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Man arrested in Warren County stabbing

By Joe Beck --jbeck@nvdaily.com

LINDEN - Warren County deputies arrested a 32-year-old man Tuesday evening at the scene of a stabbing on Apple Mountain in which authorities say the victim was severely injured.

In a press release, Sheriff Daniel T. McEathron said the victim was flown to a trauma center for treatment of the injuries.

McEathron identified the suspect as Ricky Brian Henry, a county jail inmate who is serving a sentence on drug-related charges and was a participant in the work release home monitoring program. The victim's identity was not released.

McEathron said his agency responded to the stabbing in the Linden area at about 5:50 p.m.

A medical evacuation helicopter circled over the mountain as emergency vehicles swarmed the crime scene and McIntosh Drive leading up into Apple Mountain was closed to traffic. Traffic on the exit ramp from Interstate 66 at the foot of Apple Mountain was blocked off by Virginia State Police.

The helicopter landed on the entrance ramp onto I-66 shortly before 6:30 p.m. as a crew of paramedics about 100 yards away worked behind a sheet on someone lying on a stretcher. Around 6:30 p.m., the paramedics wheeled the stretcher bearing a motionless figure out from behind the ambulance and up the exit ramp to the waiting helicopter.

The helicopter was airborne within a matter of minutes and headed straight east.

Four Sheriff's Office investigators continued to gather evidence at the crime scene throughout several showers that fell during the evening.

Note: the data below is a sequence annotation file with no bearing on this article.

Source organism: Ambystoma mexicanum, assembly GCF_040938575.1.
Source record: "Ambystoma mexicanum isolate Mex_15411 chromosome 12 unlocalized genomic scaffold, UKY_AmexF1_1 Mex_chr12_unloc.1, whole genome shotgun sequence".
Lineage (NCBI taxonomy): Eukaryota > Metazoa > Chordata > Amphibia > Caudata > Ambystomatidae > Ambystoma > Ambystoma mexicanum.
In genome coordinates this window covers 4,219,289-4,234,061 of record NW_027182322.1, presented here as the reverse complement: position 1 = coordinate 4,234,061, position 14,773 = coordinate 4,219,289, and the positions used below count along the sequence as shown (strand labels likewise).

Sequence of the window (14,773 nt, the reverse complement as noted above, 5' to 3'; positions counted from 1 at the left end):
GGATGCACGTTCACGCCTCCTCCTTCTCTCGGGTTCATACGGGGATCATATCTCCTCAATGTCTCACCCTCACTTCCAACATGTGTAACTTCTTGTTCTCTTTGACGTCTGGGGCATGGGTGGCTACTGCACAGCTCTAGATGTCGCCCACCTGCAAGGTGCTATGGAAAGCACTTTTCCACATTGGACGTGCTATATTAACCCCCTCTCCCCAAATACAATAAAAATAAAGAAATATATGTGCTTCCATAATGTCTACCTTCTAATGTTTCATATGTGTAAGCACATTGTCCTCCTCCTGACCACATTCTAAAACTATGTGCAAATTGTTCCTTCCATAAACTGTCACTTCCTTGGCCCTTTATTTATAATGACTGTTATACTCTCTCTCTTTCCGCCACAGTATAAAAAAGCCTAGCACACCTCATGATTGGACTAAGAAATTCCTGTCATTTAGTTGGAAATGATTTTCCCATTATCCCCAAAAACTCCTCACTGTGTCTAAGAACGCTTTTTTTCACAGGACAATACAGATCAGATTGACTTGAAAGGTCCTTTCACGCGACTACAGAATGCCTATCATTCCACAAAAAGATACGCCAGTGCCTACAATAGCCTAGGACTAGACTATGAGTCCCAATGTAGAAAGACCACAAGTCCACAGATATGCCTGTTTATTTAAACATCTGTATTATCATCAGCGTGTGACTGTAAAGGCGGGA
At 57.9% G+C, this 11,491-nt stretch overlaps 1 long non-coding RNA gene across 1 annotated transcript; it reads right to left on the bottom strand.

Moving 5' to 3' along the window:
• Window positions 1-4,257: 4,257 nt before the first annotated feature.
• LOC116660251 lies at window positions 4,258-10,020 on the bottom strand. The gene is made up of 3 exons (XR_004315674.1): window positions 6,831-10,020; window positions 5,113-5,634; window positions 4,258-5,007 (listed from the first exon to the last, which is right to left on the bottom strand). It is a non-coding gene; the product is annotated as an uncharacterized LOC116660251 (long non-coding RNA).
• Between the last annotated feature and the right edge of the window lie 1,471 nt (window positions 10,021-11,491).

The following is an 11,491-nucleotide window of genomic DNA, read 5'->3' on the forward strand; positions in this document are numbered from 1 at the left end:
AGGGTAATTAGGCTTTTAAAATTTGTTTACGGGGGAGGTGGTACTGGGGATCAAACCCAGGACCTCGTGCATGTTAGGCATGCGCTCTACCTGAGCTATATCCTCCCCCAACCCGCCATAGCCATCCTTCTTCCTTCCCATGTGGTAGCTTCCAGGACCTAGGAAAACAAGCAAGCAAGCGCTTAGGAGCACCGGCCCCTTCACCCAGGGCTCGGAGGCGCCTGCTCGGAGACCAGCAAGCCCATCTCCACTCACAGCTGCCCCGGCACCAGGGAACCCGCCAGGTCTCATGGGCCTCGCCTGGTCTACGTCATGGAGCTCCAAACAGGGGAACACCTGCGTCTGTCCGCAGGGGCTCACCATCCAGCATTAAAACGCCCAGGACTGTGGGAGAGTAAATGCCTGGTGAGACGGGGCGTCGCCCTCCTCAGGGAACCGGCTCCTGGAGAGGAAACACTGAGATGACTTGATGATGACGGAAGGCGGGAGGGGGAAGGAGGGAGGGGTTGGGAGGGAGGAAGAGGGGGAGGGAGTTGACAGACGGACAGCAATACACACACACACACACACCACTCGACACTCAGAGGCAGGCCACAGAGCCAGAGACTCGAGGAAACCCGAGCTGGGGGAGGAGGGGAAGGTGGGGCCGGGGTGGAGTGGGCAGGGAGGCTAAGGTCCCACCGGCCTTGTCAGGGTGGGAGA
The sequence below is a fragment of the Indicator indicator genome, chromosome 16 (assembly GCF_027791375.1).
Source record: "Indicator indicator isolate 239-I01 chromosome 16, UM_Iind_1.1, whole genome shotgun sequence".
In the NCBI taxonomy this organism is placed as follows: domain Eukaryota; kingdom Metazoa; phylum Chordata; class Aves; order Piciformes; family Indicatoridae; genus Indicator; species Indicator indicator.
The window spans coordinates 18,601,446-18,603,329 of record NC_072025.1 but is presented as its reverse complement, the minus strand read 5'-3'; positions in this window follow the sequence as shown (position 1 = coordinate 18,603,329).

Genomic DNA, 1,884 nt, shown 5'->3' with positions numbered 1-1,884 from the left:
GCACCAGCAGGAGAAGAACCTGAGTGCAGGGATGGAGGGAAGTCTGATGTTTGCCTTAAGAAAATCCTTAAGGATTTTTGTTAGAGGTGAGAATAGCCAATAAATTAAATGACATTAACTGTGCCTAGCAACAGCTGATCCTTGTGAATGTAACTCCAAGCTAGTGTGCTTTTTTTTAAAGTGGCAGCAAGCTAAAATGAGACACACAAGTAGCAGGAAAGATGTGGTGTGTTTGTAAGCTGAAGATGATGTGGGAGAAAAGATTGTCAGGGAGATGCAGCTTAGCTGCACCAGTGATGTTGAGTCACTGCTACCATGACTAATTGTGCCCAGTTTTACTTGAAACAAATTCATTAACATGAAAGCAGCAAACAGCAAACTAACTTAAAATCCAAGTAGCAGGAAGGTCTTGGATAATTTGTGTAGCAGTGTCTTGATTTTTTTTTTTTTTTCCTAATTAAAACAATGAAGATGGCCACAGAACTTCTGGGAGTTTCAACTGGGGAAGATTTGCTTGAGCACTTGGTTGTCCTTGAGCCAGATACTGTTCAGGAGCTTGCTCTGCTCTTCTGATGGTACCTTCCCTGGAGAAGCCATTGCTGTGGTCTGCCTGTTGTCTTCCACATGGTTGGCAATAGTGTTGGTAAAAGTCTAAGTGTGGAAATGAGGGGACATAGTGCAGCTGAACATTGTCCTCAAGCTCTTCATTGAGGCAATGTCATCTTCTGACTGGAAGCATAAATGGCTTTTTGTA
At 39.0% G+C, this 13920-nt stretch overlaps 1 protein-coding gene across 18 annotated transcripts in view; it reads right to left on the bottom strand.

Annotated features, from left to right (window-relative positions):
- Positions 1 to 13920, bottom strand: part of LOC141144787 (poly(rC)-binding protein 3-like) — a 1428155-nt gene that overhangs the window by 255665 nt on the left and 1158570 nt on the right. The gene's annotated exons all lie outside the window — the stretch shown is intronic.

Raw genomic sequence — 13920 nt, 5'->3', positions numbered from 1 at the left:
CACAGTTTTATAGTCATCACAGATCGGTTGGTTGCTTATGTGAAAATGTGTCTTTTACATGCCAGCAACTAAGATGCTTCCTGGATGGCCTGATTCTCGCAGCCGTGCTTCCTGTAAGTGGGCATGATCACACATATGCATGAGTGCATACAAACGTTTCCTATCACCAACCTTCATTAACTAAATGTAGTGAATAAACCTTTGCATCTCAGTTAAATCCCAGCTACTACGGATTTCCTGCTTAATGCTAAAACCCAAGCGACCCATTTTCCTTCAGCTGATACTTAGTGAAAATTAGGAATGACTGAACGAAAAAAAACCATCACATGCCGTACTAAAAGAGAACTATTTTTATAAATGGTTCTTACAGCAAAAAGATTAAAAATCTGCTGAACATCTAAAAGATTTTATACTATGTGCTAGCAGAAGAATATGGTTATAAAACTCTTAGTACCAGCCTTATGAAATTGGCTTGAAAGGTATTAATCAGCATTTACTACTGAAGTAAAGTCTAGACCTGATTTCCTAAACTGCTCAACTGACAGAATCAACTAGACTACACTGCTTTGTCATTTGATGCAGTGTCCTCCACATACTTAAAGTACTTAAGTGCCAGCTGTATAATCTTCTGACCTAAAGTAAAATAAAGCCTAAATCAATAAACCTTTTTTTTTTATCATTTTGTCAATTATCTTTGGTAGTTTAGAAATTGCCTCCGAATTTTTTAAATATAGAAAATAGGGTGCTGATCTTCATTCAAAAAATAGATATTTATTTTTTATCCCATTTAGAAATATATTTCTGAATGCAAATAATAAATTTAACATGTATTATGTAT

Traffic began to move along the entrance and exit ramps of I-66 shortly thereafter, although Apple Mountain remained closed to traffic as of 10 p.m.


I think that it is absolutely vile that someone allowed this man to be on work release. That someone should lose their job.

And for the police who were at the scene, I also find it remiss of you to not let us residents of AML who were trying to get home to at least know what had happened. We had no idea if someone was on the loose in our community and to me that's irresponsible on your part.

Yes, Lioness, I'm sure, "that someone" knew this was going to happen...... Really???

Oh, and yea, "the police who were at the scene" should certainly have stopped looking for the suspect, assisting the victim, gathering evidence, directing traffic, and everything else ther were doing to tell YOU, a resident of AML, what was going on.....

I just shake my head sometimes.

The man was in jail on drug charges, not a violent crime..or did you not read that? Everything else I would've said, IDK About That covered. Praying for the victim and her family.

how about the ongoing case where he beat her two months ago.. and tell me how it is he could be charged for drugs so many times and still be alowed to walk ythe streets some of the drugs he was dealing could have killed just as well..

Loiness, I am very sure that if there was a reason to strike fear or caution into people. Law enforcement would have done so.....Thay had there hands full gathering statements and evidence before the rain washed the area...There were 13 officers there.. If someone was running most of the police would be out looking.....

What ongoing case where he beat her two months ago? You have a link to that news article?

I live in AML ....... applaude "IDK about that"!! - the professionalism that I witnessed was incredible. Thank you to our men and women of the WCSO .. I appreciate all that they did. and lioness... we had another route we could take if we wanted to get home... do you really believe that all of those deputies and investigators would have been in one place working if they thought they had a bad guy running around YOUR house. You're rediculous. Get a life. God Bless this person who has been harmed. Thank GOD the bad guy is now off the streets.. !!